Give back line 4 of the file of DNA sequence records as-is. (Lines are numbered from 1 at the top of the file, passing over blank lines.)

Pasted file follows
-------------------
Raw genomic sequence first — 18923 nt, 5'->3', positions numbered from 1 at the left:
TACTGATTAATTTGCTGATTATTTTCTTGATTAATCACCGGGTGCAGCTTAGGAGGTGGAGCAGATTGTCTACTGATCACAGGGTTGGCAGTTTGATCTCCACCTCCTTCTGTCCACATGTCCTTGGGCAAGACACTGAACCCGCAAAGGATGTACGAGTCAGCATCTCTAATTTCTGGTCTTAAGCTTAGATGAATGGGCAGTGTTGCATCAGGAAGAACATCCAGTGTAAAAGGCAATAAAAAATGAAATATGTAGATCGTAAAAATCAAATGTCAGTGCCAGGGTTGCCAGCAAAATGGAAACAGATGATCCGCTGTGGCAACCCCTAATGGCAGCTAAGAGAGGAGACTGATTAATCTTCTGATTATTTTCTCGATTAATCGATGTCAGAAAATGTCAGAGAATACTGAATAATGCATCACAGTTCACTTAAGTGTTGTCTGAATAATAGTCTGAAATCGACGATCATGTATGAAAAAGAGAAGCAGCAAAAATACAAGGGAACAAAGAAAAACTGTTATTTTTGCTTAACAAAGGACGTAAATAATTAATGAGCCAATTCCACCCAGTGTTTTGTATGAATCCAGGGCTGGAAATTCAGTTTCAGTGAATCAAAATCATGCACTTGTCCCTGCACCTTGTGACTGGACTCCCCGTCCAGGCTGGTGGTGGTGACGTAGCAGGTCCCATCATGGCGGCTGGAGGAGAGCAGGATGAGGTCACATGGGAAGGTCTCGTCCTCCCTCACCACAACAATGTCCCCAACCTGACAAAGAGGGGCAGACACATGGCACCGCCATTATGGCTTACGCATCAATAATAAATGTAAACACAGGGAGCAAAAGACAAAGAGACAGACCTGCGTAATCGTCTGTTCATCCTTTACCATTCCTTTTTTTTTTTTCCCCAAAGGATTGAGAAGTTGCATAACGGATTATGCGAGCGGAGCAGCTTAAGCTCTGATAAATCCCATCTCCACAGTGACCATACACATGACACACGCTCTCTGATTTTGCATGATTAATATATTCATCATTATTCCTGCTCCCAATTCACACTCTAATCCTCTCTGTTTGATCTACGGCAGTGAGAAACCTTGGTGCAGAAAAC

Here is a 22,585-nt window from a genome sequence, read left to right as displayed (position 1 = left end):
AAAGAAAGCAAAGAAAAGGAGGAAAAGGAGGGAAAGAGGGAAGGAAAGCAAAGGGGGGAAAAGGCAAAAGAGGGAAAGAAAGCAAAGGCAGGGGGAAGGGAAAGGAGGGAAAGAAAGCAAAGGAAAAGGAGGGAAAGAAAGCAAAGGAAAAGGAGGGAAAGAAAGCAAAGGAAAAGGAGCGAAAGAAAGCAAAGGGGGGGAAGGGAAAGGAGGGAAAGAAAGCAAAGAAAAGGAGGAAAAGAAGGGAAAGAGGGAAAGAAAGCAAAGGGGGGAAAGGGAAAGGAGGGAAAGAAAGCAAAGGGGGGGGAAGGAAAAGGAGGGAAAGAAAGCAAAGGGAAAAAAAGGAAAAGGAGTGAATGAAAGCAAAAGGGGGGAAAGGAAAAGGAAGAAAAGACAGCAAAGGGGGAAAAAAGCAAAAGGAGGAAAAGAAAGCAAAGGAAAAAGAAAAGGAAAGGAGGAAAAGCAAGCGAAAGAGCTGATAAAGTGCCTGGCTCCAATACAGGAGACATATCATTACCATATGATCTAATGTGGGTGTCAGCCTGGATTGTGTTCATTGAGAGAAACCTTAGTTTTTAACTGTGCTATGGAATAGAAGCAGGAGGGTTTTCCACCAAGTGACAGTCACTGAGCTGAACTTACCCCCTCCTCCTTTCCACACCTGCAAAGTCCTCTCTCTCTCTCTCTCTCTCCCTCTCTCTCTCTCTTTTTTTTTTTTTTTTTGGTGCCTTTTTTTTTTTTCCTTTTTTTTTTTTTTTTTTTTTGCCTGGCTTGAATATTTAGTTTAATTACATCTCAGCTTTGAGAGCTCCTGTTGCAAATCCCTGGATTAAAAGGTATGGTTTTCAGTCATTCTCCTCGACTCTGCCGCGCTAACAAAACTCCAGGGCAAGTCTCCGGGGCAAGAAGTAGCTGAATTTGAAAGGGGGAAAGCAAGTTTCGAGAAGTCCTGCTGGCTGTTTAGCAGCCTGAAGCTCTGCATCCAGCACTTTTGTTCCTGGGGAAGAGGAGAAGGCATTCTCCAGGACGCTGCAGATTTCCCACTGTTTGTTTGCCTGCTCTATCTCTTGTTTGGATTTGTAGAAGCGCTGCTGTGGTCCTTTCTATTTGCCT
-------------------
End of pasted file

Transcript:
AAAGAAAGCAAAGAAAAGGAGGAAAAGGAGGGAAAGAGGGAAGGAAAGCAAAGGGGGGAAAAGGCAAAAGAGGGAAAGAAAGCAAAGGCAGGGGGAAGGGAAAGGAGGGAAAGAAAGCAAAGGAAAAGGAGGGAAAGAAAGCAAAGGAAAAGGAGGGAAAGAAAGCAAAGGAAAAGGAGCGAAAGAAAGCAAAGGGGGGGAAGGGAAAGGAGGGAAAGAAAGCAAAGAAAAGGAGGAAAAGAAGGGAAAGAGGGAAAGAAAGCAAAGGGGGGAAAGGGAAAGGAGGGAAAGAAAGCAAAGGGGGGGGAAGGAAAAGGAGGGAAAGAAAGCAAAGGGAAAAAAAGGAAAAGGAGTGAATGAAAGCAAAAGGGGGGAAAGGAAAAGGAAGAAAAGACAGCAAAGGGGGAAAAAAGCAAAAGGAGGAAAAGAAAGCAAAGGAAAAAGAAAAGGAAAGGAGGAAAAGCAAGCGAAAGAGCTGATAAAGTGCCTGGCTCCAATACAGGAGACATATCATTACCATATGATCTAATGTGGGTGTCAGCCTGGATTGTGTTCATTGAGAGAAACCTTAGTTTTTAACTGTGCTATGGAATAGAAGCAGGAGGGTTTTCCACCAAGTGACAGTCACTGAGCTGAACTTACCCCCTCCTCCTTTCCACACCTGCAAAGTCCTCTCTCTCTCTCTCTCTCTCCCTCTCTCTCTCTCTTTTTTTTTTTTTTTTTGGTGCCTTTTTTTTTTTTCCTTTTTTTTTTTTTTTTTTTTTGCCTGGCTTGAATATTTAGTTTAATTACATCTCAGCTTTGAGAGCTCCTGTTGCAAATCCCTGGATTAAAAGGTATGGTTTTCAGTCATTCTCCTCGACTCTGCCGCGCTAACAAAACTCCAGGGCAAGTCTCCGGGGCAAGAAGTAGCTGAATTTGAAAGGGGGAAAGCAAGTTTCGAGAAGTCCTGCTGGCTGTTTAGCAGCCTGAAGCTCTGCATCCAGCACTTTTGTTCCTGGGGAAGAGGAGAAGGCATTCTCCAGGACGCTGCAGATTTCCCACTGTTTGTTTGCCTGCTCTATCTCTTGTTTGGATTTGTAGAAGCGCTGCTGTGGTCCTTTCTATTTGCCT